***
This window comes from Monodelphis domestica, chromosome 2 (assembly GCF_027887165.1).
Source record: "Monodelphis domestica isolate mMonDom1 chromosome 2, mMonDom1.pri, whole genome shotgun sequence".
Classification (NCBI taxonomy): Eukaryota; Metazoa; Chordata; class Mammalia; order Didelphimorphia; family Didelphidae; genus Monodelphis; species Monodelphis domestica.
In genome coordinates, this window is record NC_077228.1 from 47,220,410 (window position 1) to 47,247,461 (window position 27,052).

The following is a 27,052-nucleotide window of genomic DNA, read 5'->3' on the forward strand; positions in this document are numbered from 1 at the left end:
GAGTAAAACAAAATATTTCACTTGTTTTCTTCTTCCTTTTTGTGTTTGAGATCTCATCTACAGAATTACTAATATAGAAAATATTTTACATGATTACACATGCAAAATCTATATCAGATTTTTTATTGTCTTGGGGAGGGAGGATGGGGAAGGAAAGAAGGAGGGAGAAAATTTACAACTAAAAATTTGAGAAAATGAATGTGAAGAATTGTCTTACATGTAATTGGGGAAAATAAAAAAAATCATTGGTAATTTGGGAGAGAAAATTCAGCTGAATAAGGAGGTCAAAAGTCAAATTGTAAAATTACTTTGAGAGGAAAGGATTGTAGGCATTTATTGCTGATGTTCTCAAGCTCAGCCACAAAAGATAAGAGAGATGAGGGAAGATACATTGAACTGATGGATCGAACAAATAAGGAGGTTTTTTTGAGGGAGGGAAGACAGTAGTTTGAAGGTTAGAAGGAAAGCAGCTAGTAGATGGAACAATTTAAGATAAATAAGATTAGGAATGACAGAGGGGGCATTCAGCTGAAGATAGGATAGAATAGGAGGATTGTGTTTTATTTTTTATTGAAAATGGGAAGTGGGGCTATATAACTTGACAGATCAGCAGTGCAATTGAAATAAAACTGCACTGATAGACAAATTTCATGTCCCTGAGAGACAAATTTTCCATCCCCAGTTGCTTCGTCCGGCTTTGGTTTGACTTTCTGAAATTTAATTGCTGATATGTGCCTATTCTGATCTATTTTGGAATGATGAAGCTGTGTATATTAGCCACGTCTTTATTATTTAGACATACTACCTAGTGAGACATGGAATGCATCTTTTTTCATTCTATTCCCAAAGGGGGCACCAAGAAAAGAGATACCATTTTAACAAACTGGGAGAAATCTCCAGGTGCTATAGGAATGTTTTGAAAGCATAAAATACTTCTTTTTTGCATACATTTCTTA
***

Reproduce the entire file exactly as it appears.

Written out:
This window comes from Monodelphis domestica, chromosome 2 (assembly GCF_027887165.1).
Source record: "Monodelphis domestica isolate mMonDom1 chromosome 2, mMonDom1.pri, whole genome shotgun sequence".
Classification (NCBI taxonomy): Eukaryota; Metazoa; Chordata; class Mammalia; order Didelphimorphia; family Didelphidae; genus Monodelphis; species Monodelphis domestica.
In genome coordinates, this window is record NC_077228.1 from 47,220,410 (window position 1) to 47,247,461 (window position 27,052).

The following is a 27,052-nucleotide window of genomic DNA, read 5'->3' on the forward strand; positions in this document are numbered from 1 at the left end:
GAGTAAAACAAAATATTTCACTTGTTTTCTTCTTCCTTTTTGTGTTTGAGATCTCATCTACAGAATTACTAATATAGAAAATATTTTACATGATTACACATGCAAAATCTATATCAGATTTTTTATTGTCTTGGGGAGGGAGGATGGGGAAGGAAAGAAGGAGGGAGAAAATTTACAACTAAAAATTTGAGAAAATGAATGTGAAGAATTGTCTTACATGTAATTGGGGAAAATAAAAAAAATCATTGGTAATTTGGGAGAGAAAATTCAGCTGAATAAGGAGGTCAAAAGTCAAATTGTAAAATTACTTTGAGAGGAAAGGATTGTAGGCATTTATTGCTGATGTTCTCAAGCTCAGCCACAAAAGATAAGAGAGATGAGGGAAGATACATTGAACTGATGGATCGAACAAATAAGGAGGTTTTTTTGAGGGAGGGAAGACAGTAGTTTGAAGGTTAGAAGGAAAGCAGCTAGTAGATGGAACAATTTAAGATAAATAAGATTAGGAATGACAGAGGGGGCATTCAGCTGAAGATAGGATAGAATAGGAGGATTGTGTTTTATTTTTTATTGAAAATGGGAAGTGGGGCTATATAACTTGACAGATCAGCAGTGCAATTGAAATAAAACTGCACTGATAGACAAATTTCATGTCCCTGAGAGACAAATTTTCCATCCCCAGTTGCTTCGTCCGGCTTTGGTTTGACTTTCTGAAATTTAATTGCTGATATGTGCCTATTCTGATCTATTTTGGAATGATGAAGCTGTGTATATTAGCCACGTCTTTATTATTTAGACATACTACCTAGTGAGACATGGAATGCATCTTTTTTCATTCTATTCCCAAAGGGGGCACCAAGAAAAGAGATACCATTTTAACAAACTGGGAGAAATCTCCAGGTGCTATAGGAATGTTTTGAAAGCATAAAATACTTCTTTTTTGCATACATTTCTTA